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A recent study conducted by the University of Eastern Finland and Kuopio University Hospital, which was published in Melanoma Research, found that regular users of vitamin D supplements had fewer cases of melanoma and a considerably lower risk of skin cancer than non-users.

The study included nearly 500 participants who were identified as having an increased risk of skin cancer.

Vitamin D is essential for proper human body functioning and may also be linked to various diseases.

The relationship between Vitamin D and skin cancers has been extensively researched in the past, yet these studies have mainly probed serum levels of calcidiol, a metabolite of Vitamin D, in relation to skin cancers.


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The conclusions drawn from such studies have been inconclusive at times and even contradictory, as serum calcidiol levels have been associated with both a slightly higher and lower risk for different types of skin cancer.

This may be partly attributed to the fact that serum calcidiol analyses do not provide insights into the metabolism of Vitamin D within human skin which can express enzymes capable of generating active vitamin D metabolites or deactivating them.

In an effort to explore this further, the North Savo Skin Cancer Programme conducted a new study which recruited 498 adult patients who were deemed to be at greater risk for certain types of skin cancer (such as basal cell carcinoma, squamous cell carcinoma or melanoma) from the dermatological outpatient clinic at Kuopio University Hospital.

The study found that regular users of Vitamin D had considerably fewer cases of melanoma than non-users and that their skin cancer risk classification was also better.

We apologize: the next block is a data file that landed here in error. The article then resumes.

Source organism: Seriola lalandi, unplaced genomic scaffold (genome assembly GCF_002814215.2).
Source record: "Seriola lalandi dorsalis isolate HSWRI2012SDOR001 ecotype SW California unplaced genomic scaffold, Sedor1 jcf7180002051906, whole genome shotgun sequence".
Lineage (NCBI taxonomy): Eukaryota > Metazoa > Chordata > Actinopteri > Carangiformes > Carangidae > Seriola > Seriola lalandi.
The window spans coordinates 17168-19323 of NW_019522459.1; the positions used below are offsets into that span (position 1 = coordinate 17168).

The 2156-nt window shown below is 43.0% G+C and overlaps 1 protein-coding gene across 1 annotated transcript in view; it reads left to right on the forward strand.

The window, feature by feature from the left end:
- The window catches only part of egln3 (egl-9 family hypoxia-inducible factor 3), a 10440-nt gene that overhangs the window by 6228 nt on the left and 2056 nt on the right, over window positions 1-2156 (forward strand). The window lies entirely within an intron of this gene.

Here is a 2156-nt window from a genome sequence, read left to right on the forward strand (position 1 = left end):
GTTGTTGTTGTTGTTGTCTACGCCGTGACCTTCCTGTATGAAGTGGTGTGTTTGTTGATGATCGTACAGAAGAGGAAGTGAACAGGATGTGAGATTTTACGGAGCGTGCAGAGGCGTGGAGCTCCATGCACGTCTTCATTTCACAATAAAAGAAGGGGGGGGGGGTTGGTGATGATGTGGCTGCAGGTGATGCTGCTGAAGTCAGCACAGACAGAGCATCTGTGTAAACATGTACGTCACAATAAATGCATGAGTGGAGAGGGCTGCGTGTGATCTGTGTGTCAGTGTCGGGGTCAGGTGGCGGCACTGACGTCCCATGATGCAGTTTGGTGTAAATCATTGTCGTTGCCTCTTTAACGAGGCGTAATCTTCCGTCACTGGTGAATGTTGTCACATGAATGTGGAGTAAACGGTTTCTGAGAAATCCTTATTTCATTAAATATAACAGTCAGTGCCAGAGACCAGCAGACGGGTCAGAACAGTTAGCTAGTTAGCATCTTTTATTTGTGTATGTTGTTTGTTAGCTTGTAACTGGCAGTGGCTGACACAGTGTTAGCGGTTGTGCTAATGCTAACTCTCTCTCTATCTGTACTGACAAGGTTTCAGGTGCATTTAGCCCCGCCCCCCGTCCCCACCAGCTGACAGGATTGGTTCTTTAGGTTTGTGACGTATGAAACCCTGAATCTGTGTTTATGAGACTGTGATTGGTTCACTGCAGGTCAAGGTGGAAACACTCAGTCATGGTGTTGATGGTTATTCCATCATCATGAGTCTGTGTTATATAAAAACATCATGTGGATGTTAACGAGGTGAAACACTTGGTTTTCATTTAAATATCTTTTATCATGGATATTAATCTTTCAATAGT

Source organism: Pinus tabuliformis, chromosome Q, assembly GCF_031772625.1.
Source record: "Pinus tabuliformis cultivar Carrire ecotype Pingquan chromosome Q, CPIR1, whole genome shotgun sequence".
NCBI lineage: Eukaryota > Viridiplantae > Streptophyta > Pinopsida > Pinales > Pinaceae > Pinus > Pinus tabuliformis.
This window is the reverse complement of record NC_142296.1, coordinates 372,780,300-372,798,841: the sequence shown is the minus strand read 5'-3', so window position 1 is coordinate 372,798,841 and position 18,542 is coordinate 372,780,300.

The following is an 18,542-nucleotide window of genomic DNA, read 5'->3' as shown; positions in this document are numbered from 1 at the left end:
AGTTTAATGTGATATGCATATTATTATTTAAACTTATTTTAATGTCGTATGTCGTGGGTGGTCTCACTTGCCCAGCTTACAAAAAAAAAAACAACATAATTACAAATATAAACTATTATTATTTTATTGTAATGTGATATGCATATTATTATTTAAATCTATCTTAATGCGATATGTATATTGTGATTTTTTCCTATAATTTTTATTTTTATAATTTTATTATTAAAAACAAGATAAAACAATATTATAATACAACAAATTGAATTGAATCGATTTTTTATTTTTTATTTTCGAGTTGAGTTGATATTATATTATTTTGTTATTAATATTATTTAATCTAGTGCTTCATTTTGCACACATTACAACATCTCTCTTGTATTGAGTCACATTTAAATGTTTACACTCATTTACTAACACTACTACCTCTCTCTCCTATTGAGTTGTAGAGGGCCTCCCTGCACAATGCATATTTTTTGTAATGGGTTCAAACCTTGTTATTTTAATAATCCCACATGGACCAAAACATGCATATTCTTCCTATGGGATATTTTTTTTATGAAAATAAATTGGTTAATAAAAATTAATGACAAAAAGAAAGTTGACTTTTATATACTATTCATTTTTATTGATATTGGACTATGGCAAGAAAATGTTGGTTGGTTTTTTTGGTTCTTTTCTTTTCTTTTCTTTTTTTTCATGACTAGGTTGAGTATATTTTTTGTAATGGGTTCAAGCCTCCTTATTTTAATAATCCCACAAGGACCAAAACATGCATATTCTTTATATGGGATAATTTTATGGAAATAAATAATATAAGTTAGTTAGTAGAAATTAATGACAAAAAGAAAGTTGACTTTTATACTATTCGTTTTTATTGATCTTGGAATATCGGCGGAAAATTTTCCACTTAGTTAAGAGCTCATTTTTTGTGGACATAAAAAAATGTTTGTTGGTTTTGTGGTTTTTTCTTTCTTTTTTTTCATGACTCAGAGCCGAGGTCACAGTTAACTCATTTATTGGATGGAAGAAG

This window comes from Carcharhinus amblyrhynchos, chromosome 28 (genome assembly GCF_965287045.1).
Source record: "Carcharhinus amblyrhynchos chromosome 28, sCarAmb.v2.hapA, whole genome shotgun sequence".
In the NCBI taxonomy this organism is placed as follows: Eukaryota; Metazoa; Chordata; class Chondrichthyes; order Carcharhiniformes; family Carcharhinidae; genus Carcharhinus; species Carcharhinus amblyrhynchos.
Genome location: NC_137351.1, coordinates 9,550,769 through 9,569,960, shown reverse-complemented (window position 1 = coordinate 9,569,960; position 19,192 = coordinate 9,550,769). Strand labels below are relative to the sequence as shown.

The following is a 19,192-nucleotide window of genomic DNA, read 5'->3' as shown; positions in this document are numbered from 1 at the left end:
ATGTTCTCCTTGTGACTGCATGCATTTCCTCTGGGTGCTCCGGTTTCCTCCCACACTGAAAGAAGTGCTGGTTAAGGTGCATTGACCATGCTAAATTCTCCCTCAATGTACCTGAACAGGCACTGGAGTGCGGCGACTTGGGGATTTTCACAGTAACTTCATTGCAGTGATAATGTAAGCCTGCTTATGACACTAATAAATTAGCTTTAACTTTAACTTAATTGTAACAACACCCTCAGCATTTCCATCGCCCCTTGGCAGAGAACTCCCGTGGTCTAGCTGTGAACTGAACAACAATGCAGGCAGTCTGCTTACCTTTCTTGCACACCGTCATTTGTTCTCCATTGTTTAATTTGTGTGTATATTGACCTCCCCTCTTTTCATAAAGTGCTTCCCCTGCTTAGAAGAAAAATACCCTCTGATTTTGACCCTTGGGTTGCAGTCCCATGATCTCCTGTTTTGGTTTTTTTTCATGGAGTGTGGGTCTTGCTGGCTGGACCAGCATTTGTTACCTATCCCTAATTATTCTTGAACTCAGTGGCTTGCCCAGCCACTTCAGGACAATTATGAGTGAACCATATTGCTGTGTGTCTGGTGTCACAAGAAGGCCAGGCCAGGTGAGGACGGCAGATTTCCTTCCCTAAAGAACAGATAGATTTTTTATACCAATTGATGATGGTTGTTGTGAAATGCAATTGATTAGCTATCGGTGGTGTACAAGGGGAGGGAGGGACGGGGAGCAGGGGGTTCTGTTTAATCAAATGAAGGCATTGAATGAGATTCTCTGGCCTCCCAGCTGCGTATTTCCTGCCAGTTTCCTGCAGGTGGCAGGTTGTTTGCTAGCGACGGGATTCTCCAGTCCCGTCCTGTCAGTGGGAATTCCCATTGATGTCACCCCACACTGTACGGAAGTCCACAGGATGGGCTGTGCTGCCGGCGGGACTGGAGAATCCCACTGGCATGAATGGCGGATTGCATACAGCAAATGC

Logistic regression analysis showed that the risk for melanoma among regular users was significantly reduced, more than halved, compared to non-users.

These findings suggest that even occasional users may have a lower risk of developing melanoma than non-users.

Serum calcidiol levels were not associated with any changes in the skin such as photoaging, facial photoaging, actinic keratoses, nevus count, basal cell carcinoma and squamous cell carcinoma.

Although this research design was cross-sectional and unable to demonstrate a causal relationship between Vitamin D use and these skin conditions, other studies have provided evidence supporting the benefits of Vitamin D in reducing aggressive forms of melanoma.


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“These earlier studies back our new findings from the North Savo region here in Finland. However, the question about the optimal dose of oral vitamin D in order to for it to have beneficial effects remains to be answered. Until we know more, national intake recommendations should be followed,” Professor of Dermatology and Allergology Ilkka Harvima of the University of Eastern Finland notes.

“For this reason, too, it is worth paying attention to sufficient intake of vitamin D in the population in this region,” Harvima concludes.

Doug Goldsmith

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  • The government has no right to impose sanctions on cattle owners who refuse to inject their animals with mRNA vaccines. In humans this causes sudden death syndrome. Injecting cattle sounds like bill gates wanting to kill the cows and depopulate the country

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